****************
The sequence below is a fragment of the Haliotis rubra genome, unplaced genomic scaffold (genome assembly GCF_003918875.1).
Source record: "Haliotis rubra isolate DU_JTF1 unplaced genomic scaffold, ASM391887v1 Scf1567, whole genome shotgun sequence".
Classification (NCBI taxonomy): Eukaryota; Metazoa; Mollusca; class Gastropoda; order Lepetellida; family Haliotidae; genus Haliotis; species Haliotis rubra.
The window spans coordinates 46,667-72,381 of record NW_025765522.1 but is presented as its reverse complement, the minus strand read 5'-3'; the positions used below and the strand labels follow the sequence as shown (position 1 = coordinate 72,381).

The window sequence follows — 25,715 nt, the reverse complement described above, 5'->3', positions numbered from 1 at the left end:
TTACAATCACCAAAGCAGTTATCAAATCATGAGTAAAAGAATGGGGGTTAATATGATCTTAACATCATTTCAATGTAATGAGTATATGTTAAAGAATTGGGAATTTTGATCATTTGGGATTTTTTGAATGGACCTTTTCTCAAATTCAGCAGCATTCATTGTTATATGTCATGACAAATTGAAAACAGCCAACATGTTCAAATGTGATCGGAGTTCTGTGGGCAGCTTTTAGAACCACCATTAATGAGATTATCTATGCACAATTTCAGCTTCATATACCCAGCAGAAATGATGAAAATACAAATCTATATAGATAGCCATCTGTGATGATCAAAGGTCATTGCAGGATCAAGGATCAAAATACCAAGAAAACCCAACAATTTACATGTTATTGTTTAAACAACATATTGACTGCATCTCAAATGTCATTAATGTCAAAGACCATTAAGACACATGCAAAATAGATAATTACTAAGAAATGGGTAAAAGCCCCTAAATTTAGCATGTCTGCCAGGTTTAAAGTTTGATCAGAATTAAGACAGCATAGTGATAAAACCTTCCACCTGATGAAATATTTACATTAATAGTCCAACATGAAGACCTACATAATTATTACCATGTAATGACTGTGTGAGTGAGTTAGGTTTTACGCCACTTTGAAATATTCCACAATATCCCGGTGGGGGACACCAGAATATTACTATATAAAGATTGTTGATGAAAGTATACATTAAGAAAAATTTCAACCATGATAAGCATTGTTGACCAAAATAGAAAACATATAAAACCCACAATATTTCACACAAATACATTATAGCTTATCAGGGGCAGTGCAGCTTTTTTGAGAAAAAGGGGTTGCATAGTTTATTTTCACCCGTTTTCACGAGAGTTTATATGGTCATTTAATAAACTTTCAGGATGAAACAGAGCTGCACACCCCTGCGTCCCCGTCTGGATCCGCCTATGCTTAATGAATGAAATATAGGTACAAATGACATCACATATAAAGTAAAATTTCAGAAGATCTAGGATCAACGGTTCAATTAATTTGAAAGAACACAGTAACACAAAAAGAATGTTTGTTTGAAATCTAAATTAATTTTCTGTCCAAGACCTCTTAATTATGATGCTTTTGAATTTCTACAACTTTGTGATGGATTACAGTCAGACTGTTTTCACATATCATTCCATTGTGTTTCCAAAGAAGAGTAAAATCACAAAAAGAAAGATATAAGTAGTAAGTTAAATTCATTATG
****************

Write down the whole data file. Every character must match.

The sequence below is a fragment of the Haliotis rubra genome, unplaced genomic scaffold (genome assembly GCF_003918875.1).
Source record: "Haliotis rubra isolate DU_JTF1 unplaced genomic scaffold, ASM391887v1 Scf1567, whole genome shotgun sequence".
Classification (NCBI taxonomy): Eukaryota; Metazoa; Mollusca; class Gastropoda; order Lepetellida; family Haliotidae; genus Haliotis; species Haliotis rubra.
The window spans coordinates 46,667-72,381 of record NW_025765522.1 but is presented as its reverse complement, the minus strand read 5'-3'; the positions used below and the strand labels follow the sequence as shown (position 1 = coordinate 72,381).

The window sequence follows — 25,715 nt, the reverse complement described above, 5'->3', positions numbered from 1 at the left end:
TTACAATCACCAAAGCAGTTATCAAATCATGAGTAAAAGAATGGGGGTTAATATGATCTTAACATCATTTCAATGTAATGAGTATATGTTAAAGAATTGGGAATTTTGATCATTTGGGATTTTTTGAATGGACCTTTTCTCAAATTCAGCAGCATTCATTGTTATATGTCATGACAAATTGAAAACAGCCAACATGTTCAAATGTGATCGGAGTTCTGTGGGCAGCTTTTAGAACCACCATTAATGAGATTATCTATGCACAATTTCAGCTTCATATACCCAGCAGAAATGATGAAAATACAAATCTATATAGATAGCCATCTGTGATGATCAAAGGTCATTGCAGGATCAAGGATCAAAATACCAAGAAAACCCAACAATTTACATGTTATTGTTTAAACAACATATTGACTGCATCTCAAATGTCATTAATGTCAAAGACCATTAAGACACATGCAAAATAGATAATTACTAAGAAATGGGTAAAAGCCCCTAAATTTAGCATGTCTGCCAGGTTTAAAGTTTGATCAGAATTAAGACAGCATAGTGATAAAACCTTCCACCTGATGAAATATTTACATTAATAGTCCAACATGAAGACCTACATAATTATTACCATGTAATGACTGTGTGAGTGAGTTAGGTTTTACGCCACTTTGAAATATTCCACAATATCCCGGTGGGGGACACCAGAATATTACTATATAAAGATTGTTGATGAAAGTATACATTAAGAAAAATTTCAACCATGATAAGCATTGTTGACCAAAATAGAAAACATATAAAACCCACAATATTTCACACAAATACATTATAGCTTATCAGGGGCAGTGCAGCTTTTTTGAGAAAAAGGGGTTGCATAGTTTATTTTCACCCGTTTTCACGAGAGTTTATATGGTCATTTAATAAACTTTCAGGATGAAACAGAGCTGCACACCCCTGCGTCCCCGTCTGGATCCGCCTATGCTTAATGAATGAAATATAGGTACAAATGACATCACATATAAAGTAAAATTTCAGAAGATCTAGGATCAACGGTTCAATTAATTTGAAAGAACACAGTAACACAAAAAGAATGTTTGTTTGAAATCTAAATTAATTTTCTGTCCAAGACCTCTTAATTATGATGCTTTTGAATTTCTACAACTTTGTGATGGATTACAGTCAGACTGTTTTCACATATCATTCCATTGTGTTTCCAAAGAAGAGTAAAATCACAAAAAGAAAGATATAAGTAGTAAGTTAAATTCATTATG